• Logan Howard (Environmental Studies), Heat Stress in Urban Environments: A Case Study of Heat Vulnerability in New Haven

  • Trini Kechkian (Environmental Studies; Global Affairs), An Equitable Transformation of the Energy System: The Role of State-Level Incentives for Distributed Energy Resources

  • Lauren Kim (Environmental Studies), Precarious Infrastructure: An Analysis of Equity Gaps in Perceptions of and Responses to Extreme Heat Events & Wildfires in California

  • Sophie Latham (Environmental Studies), Mitigation of Climate Change through Direct Air Capture of CO2: An Analysis of Three Plausible Scenarios in the United States

  • Yoanna Lazarova (Political Science), Clean Energy – A Route to Clean Water

  • Lucy McEwan (Physics), Examining the Trajectory of Large-Scale Nuclear Power Generation in the U.S. by Looking at the Future of Byron and Dresden Generating Stations

  • Nathan Paumier (Environmental Engineering), From Waste to Resource: Turning the Caribbean’s Sargassum Challenge into an Energy Solution

  • Kobe Rizk (History), A New Oil Weapon? Wrestling with the Meaning of China’s 2005 Bid for Unocal

  • Yash Samantaray (Chemical Engineering; Computer Science), Determining Proton-Coupled Electron Transfer Reactivity and Electron Interaction in Cerium oxide Nanomaterial Thin-film Electrodes

  • Aditi Shetty (Applied Mathematics), Carbon Capture from Power Plants and Storage in Deep Geologic Formations: Summer Internship with Yale Carbon Containment Lab

  • Christopher West (Physics; Computer Science and Mathematics), Offshore Wind energy: Patterns of Wind Speed Variability and a Spectral Approach to Comparing Electricity Supply and Demand

  • Michael Whalen (Applied Physics), Effects of Burst Height and Atmosphere on Radiation Dose Distributions from a Nuclear Event


Energy Studies is a multidisciplinary academic program (MAP) in Yale College. The curriculum is designed to provide selected undergraduates with the knowledge and skills needed for advanced studies, leadership, and success in energy-related fields. Energy Studies scholars must also complete the requirements of a Yale College major, since Yale does not offer a major in Energy Studies.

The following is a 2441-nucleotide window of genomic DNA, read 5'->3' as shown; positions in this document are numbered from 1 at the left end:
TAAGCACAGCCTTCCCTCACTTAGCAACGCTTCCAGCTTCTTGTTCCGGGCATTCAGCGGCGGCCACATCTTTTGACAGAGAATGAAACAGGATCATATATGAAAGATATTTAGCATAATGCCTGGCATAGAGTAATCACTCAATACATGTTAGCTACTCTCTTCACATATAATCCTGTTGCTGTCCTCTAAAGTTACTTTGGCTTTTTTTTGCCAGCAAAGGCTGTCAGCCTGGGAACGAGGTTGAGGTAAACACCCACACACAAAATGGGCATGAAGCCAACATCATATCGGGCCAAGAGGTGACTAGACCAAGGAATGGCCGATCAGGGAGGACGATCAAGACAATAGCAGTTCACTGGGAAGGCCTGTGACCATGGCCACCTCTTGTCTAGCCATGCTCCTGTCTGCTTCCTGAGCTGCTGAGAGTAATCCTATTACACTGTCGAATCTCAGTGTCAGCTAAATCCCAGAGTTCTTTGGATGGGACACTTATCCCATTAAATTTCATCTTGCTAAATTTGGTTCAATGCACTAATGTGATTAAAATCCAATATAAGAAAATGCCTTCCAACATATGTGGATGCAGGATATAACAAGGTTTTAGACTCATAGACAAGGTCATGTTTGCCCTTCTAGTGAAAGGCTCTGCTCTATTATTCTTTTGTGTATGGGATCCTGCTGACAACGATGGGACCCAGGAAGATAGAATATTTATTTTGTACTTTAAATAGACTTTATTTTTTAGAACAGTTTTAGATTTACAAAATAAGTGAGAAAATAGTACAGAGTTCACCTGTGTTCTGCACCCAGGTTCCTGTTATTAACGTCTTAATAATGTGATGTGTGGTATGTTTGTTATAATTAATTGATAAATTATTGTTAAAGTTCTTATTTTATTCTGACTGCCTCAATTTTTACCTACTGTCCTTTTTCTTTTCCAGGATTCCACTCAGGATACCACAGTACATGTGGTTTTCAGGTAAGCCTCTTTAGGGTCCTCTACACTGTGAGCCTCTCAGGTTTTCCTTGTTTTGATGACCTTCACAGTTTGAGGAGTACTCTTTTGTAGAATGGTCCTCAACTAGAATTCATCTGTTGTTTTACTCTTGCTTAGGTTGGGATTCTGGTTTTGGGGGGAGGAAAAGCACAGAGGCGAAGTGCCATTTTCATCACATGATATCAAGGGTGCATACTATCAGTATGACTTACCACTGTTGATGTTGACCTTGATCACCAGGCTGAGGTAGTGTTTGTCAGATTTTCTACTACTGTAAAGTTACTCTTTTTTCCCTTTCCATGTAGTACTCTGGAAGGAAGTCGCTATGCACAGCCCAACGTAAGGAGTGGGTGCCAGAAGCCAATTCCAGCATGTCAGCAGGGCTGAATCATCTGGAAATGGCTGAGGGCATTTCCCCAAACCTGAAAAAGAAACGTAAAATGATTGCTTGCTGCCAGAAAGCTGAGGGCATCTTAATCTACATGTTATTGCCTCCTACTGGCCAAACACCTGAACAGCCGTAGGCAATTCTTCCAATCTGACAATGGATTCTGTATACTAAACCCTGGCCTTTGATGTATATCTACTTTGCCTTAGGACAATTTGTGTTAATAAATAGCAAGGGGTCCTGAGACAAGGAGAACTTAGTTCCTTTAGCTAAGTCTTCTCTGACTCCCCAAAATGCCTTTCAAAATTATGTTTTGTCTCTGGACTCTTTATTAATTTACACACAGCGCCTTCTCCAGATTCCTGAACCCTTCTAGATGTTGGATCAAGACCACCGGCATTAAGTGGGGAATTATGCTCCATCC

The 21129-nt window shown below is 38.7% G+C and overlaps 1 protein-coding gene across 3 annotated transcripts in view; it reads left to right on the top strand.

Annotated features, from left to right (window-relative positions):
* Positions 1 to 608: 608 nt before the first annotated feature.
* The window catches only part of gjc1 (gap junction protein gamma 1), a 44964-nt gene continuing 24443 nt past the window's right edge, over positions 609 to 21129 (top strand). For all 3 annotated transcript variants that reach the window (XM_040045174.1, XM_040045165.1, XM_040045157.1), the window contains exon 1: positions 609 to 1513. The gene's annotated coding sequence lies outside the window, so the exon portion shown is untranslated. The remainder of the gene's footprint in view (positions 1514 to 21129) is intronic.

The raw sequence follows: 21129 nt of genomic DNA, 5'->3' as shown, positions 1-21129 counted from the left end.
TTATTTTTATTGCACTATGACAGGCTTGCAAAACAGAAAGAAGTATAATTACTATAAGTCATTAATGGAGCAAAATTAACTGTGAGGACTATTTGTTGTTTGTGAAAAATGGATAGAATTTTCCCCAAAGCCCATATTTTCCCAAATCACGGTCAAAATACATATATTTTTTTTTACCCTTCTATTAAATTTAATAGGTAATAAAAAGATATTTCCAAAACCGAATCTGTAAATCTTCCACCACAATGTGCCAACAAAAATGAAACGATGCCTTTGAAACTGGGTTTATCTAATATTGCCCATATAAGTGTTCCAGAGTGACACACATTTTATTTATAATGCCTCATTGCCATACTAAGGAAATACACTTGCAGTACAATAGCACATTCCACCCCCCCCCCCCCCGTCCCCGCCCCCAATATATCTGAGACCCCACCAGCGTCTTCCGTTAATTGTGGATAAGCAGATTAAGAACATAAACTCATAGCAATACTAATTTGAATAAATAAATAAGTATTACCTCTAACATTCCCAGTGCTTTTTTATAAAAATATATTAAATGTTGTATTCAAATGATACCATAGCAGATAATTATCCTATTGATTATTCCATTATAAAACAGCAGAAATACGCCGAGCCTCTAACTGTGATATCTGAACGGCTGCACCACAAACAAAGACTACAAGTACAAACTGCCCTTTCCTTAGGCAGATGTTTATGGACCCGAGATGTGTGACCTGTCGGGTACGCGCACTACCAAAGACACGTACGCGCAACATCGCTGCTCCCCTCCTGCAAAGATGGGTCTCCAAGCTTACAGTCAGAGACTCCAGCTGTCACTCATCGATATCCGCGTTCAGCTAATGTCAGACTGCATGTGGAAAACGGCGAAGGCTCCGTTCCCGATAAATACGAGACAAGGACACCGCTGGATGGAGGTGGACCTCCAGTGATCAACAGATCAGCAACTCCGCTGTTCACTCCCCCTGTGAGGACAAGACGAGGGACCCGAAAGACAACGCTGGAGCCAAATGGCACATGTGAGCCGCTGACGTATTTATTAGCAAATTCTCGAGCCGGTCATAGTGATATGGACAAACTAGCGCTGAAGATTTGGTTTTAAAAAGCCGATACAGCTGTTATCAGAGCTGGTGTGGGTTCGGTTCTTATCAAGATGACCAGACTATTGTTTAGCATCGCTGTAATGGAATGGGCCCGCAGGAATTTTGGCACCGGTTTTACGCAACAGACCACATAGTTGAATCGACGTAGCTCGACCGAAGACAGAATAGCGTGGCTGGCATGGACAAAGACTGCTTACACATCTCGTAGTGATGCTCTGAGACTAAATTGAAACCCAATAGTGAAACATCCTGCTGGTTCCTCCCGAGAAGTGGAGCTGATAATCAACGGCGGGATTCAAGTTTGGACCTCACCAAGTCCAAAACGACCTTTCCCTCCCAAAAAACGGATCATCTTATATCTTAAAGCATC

Study of the world of energy takes many forms. Think about your home. Where does the energy come from to turn on the lights and to charge your mobile phoneor to heat the space or cool it, when needed? It’s easy to say that the energy comes from a local utility company or power plant, but where does the power plant get the energy from, and how does that vary around the world?

Answers to these questions involve the science & technology of energy. Today, despite all the progress of the last twenty years in renewable energy sources, such as wind and solar energy, about 80% of the world’s primary energy still comes from fossil fuels—coal, oil, and natural gas. That number, which comes as a surprise to many, highlights the challenge of a rapid transition to renewable energy. What new technologies, new breakthroughs, can speed up the move away from fossil fuels?

Many students will be interested in the environmental impacts of modern energy use, especially air and water pollution and climate change. We now know that burning fossil fuels is the main driver of accelerated climate change and that to avoid its potentially catastrophic consequences—extreme storms, droughts, floods, and wildfires—the world needs to reduce man-made greenhouse gas emissions, especially carbon-dioxide emissions from fossil fuels, to zero within the next three decades. Are there realistic pathways to a “Net Zero” energy economy by the year 2050? What are the consequences if the Net Zero target is missed? Can carbon dioxide be removed from the atmosphere artificially? Can climate be “geoengineered” to avoid excessive warming?

Other students will be interested in energy’s social and economic impacts. Moving away from fossil fuels will be hard enough on its own, but more difficult still is making this transition while providing modern energy services to the hundreds of millions of people around the world who now lack them. This is the challenge of Energy/Environmental Justice: Nearly 500 million people today have no access to electricity; 2.5 billion have no access to modern energy for cooking or heating. What social and economic changes are needed to provide “Affordable and Clean Energy for All”—one of the 17 U.N. Sustainable Development Goals?